| Amy Ellis Nutt |
WASHINGTON (WP-BLOOM) – Johns Hopkins scientists have discovered what a traumatic brain injury suffered by a quarter million combat veterans of Iraq and Afghanistan looks like and it’s unlike anything they’ve seen before: A honeycomb pattern of broken connections, primarily in the frontal lobes, our emotional control centre and the seat of our personality.
“In some ways it’s a 100-year-old problem,” said lead author Vassilis Koliatsos, referring to the shell-shock victims of World War I, tens of thousands of British soldiers who returned home physically sound but mentally wounded, haunted by their experiences and unable to fully resume their lives.
“When we started shelling each other on the Western Front of World War I it created a lot of sick people … (In a way) we’ve gone back to the Western Front and created veterans who come back and do poorly and we’re back to the Battle of the Somme. They have mood changes, commit suicide, substance abuse, just like in World War I, and they really do poorly and can’t function. It’s a huge problem.”
Many of the lingering symptoms of shell-shock, or what today is known as neurotrauma, are the same as they were 100 years ago. Only the nature of the blast has changed, from high-explosive artillery to Improvised Explosive Device.
Koliatsos and his team examined the brains of of five recent U.S. combat veterans, all of whom suffered a traumatic brain injury from an IED but died of unrelated causes back home. He was prompted to do this study, he says, because he’s both a pathologist and and a neuropsychiatrist and sees a lot of Traumatic Brain Injury cases, both in veterans and young people who have suffered sports collisions.
What he sees in these people is that “their attention is off, mood is off, personality is off. They’re impulsive, aggressive, do poorly in school … I wanted to help my patients by trying to understand what is going on in their brains.”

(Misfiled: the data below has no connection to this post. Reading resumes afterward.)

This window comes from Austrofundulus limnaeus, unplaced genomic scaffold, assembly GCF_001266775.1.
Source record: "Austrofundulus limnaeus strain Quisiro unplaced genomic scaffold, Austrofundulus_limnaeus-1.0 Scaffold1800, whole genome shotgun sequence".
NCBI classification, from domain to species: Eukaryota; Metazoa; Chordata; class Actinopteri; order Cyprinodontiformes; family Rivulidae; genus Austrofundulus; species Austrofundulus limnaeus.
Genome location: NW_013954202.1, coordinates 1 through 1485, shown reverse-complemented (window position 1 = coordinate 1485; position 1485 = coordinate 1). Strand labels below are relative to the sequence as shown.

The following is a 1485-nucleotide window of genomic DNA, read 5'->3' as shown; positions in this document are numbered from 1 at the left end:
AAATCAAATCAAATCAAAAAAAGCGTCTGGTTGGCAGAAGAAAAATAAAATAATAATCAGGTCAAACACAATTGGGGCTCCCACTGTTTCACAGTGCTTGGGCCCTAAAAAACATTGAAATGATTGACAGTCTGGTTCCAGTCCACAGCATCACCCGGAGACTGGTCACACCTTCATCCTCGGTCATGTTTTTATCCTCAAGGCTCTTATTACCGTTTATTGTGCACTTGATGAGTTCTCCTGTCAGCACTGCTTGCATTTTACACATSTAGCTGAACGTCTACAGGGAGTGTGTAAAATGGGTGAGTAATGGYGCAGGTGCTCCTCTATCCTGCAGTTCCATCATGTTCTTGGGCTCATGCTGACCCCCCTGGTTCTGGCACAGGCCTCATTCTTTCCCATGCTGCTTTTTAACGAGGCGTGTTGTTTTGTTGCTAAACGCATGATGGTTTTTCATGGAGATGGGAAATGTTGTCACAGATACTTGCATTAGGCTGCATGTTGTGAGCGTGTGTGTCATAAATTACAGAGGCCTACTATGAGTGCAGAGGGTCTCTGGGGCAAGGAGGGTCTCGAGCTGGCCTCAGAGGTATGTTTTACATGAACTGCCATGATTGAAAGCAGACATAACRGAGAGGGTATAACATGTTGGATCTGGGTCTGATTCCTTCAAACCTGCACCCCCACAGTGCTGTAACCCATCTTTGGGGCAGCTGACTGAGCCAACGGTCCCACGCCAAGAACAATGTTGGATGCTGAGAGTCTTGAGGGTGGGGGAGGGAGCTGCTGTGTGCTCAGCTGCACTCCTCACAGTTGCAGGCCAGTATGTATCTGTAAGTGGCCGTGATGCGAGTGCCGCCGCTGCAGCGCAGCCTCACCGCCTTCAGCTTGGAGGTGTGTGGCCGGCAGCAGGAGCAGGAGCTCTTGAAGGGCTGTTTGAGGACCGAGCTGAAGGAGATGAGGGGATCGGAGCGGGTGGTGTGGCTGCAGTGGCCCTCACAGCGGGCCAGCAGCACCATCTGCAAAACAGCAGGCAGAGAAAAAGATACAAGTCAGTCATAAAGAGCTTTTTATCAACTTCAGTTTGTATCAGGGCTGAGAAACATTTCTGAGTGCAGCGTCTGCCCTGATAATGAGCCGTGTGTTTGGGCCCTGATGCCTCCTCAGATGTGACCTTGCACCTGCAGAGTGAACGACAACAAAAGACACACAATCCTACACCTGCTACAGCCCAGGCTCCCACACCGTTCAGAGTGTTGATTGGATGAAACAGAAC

What he found surprised him.
“We saw a type of disease in the brain not seen before,” he said. “We didn’t even know if we’d see any sign of disease.”
Koliatsos and his team began their research by searching for the presence of a protein called amyloid precursor protein (APP), which is transmitted between neurons along a fiber known as an axon. TBIs cause those axons to break and APP coalesces at those brakes, causing a swelling. In car accidents those swellings are large and bulbous, but in the veterans’ brains they were medium-sized, more spheroidal and formed a honeycomb pattern near blood vessels.
The researchers also noticed that these unsual swellings were particularly evident in the frontal lobes, the seat of executive functions.
Blast injuries, in large numbers, were not seen in combat veterans between World War I and Iraq. Vietnam, however, did produce the first diagnosed cases of Post Traumatic Stress Disorder, which Koliatsos believes has helped to further stigmatise current combat veterans who survive IED explosions but come back unable to resume their lives.
“We thought it was hysteria in World War I and then came PTSD in Vietnam,” he said, so we continued to think of this (hidden) injuries only as psychological.”
So did the poet Wilfred Owen, one of Great Britain’s most famous shell-shock victims, who spent a year in a psychiatric hospital before returning to the front where he was killed in action a week before the armistice. Of himself and his fellow shell-shock patients, he wrote, “These are men whose minds the Dead have ravished.”
Now we know it was so much more than that.